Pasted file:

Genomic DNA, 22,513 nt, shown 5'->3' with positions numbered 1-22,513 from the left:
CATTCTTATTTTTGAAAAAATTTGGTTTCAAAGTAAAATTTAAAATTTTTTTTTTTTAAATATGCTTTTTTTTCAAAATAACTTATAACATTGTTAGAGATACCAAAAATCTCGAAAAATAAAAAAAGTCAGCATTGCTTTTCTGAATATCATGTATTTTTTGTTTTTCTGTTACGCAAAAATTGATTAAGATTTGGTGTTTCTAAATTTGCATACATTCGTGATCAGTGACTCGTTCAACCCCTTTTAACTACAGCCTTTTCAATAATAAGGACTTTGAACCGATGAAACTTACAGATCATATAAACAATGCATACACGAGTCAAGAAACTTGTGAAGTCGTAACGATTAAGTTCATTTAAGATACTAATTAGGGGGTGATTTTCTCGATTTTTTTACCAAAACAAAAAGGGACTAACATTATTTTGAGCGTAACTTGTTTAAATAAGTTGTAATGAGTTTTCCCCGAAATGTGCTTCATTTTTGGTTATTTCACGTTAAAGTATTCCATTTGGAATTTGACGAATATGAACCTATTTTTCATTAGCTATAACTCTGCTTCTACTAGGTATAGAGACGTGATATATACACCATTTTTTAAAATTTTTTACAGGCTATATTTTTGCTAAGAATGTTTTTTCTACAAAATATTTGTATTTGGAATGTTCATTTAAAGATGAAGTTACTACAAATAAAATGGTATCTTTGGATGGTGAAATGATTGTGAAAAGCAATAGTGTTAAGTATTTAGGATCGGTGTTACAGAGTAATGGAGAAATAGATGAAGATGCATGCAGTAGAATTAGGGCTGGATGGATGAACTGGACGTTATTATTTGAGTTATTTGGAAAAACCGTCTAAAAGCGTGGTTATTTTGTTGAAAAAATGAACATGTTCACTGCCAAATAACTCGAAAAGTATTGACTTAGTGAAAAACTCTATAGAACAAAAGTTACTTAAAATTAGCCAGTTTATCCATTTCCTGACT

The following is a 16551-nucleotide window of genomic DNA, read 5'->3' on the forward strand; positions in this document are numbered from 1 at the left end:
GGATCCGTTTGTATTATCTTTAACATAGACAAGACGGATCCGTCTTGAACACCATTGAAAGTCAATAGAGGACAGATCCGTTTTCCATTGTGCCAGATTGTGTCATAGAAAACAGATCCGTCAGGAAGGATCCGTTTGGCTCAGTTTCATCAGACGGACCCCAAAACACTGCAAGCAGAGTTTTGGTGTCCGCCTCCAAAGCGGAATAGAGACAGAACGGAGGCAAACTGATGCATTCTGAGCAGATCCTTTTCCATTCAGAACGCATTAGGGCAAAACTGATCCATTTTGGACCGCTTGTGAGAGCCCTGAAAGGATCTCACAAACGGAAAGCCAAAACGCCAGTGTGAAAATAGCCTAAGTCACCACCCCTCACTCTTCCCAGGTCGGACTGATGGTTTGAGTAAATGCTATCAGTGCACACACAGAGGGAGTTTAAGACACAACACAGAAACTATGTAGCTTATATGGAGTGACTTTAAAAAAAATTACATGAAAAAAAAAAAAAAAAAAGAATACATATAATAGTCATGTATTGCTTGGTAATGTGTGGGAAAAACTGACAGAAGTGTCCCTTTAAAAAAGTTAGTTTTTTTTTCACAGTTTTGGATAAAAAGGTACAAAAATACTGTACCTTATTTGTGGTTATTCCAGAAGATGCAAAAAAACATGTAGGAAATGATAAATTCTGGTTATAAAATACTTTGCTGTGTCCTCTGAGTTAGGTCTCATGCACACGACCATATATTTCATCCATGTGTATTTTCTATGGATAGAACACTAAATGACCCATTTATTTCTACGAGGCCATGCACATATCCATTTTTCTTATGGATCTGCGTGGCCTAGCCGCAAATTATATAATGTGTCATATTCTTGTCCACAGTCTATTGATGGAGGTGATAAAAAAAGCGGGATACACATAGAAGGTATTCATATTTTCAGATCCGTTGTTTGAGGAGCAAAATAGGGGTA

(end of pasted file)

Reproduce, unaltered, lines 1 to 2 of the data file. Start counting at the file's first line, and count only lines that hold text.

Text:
Genomic DNA, 22,513 nt, shown 5'->3' with positions numbered 1-22,513 from the left:
CATTCTTATTTTTGAAAAAATTTGGTTTCAAAGTAAAATTTAAAATTTTTTTTTTTTAAATATGCTTTTTTTTCAAAATAACTTATAACATTGTTAGAGATACCAAAAATCTCGAAAAATAAAAAAAGTCAGCATTGCTTTTCTGAATATCATGTATTTTTTGTTTTTCTGTTACGCAAAAATTGATTAAGATTTGGTGTTTCTAAATTTGCATACATTCGTGATCAGTGACTCGTTCAACCCCTTTTAACTACAGCCTTTTCAATAATAAGGACTTTGAACCGATGAAACTTACAGATCATATAAACAATGCATACACGAGTCAAGAAACTTGTGAAGTCGTAACGATTAAGTTCATTTAAGATACTAATTAGGGGGTGATTTTCTCGATTTTTTTACCAAAACAAAAAGGGACTAACATTATTTTGAGCGTAACTTGTTTAAATAAGTTGTAATGAGTTTTCCCCGAAATGTGCTTCATTTTTGGTTATTTCACGTTAAAGTATTCCATTTGGAATTTGACGAATATGAACCTATTTTTCATTAGCTATAACTCTGCTTCTACTAGGTATAGAGACGTGATATATACACCATTTTTTAAAATTTTTTACAGGCTATATTTTTGCTAAGAATGTTTTTTCTACAAAATATTTGTATTTGGAATGTTCATTTAAAGATGAAGTTACTACAAATAAAATGGTATCTTTGGATGGTGAAATGATTGTGAAAAGCAATAGTGTTAAGTATTTAGGATCGGTGTTACAGAGTAATGGAGAAATAGATGAAGATGCATGCAGTAGAATTAGGGCTGGATGGATGAACTGGACGTTATTATTTGAGTTATTTGGAAAAACCGTCTAAAAGCGTGGTTATTTTGTTGAAAAAATGAACATGTTCACTGCCAAATAACTCGAAAAGTATTGACTTAGTGAAAAACTCTATAGAACAAAAGTTACTTAAAATTAGCCAGTTTATCCATTTCCTGACT